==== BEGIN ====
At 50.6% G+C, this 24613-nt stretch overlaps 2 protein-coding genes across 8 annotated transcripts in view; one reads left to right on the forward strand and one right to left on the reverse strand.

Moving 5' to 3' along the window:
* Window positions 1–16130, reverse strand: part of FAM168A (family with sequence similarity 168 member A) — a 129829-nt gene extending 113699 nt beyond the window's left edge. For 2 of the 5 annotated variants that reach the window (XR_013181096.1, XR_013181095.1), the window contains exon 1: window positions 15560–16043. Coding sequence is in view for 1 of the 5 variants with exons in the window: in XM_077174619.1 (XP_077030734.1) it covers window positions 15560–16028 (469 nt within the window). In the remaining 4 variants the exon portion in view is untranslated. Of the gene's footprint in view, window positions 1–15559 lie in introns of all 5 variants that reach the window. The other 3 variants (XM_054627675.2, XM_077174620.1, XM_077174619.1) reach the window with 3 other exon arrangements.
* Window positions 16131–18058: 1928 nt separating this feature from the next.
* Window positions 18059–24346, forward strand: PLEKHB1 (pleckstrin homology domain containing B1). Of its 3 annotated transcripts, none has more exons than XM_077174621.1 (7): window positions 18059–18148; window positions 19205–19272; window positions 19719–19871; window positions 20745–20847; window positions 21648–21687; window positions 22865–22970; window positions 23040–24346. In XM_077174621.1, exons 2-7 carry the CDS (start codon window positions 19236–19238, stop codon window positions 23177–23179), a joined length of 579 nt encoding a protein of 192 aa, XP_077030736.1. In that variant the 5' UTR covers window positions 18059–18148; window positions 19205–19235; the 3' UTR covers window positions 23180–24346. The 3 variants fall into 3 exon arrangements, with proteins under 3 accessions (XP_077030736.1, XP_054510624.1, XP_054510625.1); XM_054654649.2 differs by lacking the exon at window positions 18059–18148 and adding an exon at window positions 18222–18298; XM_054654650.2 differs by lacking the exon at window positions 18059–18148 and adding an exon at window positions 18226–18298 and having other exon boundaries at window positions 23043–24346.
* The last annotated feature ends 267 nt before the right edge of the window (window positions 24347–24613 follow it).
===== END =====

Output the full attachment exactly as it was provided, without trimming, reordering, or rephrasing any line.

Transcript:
At 50.6% G+C, this 24613-nt stretch overlaps 2 protein-coding genes across 8 annotated transcripts in view; one reads left to right on the forward strand and one right to left on the reverse strand.

Moving 5' to 3' along the window:
* Window positions 1–16130, reverse strand: part of FAM168A (family with sequence similarity 168 member A) — a 129829-nt gene extending 113699 nt beyond the window's left edge. For 2 of the 5 annotated variants that reach the window (XR_013181096.1, XR_013181095.1), the window contains exon 1: window positions 15560–16043. Coding sequence is in view for 1 of the 5 variants with exons in the window: in XM_077174619.1 (XP_077030734.1) it covers window positions 15560–16028 (469 nt within the window). In the remaining 4 variants the exon portion in view is untranslated. Of the gene's footprint in view, window positions 1–15559 lie in introns of all 5 variants that reach the window. The other 3 variants (XM_054627675.2, XM_077174620.1, XM_077174619.1) reach the window with 3 other exon arrangements.
* Window positions 16131–18058: 1928 nt separating this feature from the next.
* Window positions 18059–24346, forward strand: PLEKHB1 (pleckstrin homology domain containing B1). Of its 3 annotated transcripts, none has more exons than XM_077174621.1 (7): window positions 18059–18148; window positions 19205–19272; window positions 19719–19871; window positions 20745–20847; window positions 21648–21687; window positions 22865–22970; window positions 23040–24346. In XM_077174621.1, exons 2-7 carry the CDS (start codon window positions 19236–19238, stop codon window positions 23177–23179), a joined length of 579 nt encoding a protein of 192 aa, XP_077030736.1. In that variant the 5' UTR covers window positions 18059–18148; window positions 19205–19235; the 3' UTR covers window positions 23180–24346. The 3 variants fall into 3 exon arrangements, with proteins under 3 accessions (XP_077030736.1, XP_054510624.1, XP_054510625.1); XM_054654649.2 differs by lacking the exon at window positions 18059–18148 and adding an exon at window positions 18222–18298; XM_054654650.2 differs by lacking the exon at window positions 18059–18148 and adding an exon at window positions 18226–18298 and having other exon boundaries at window positions 23043–24346.
* The last annotated feature ends 267 nt before the right edge of the window (window positions 24347–24613 follow it).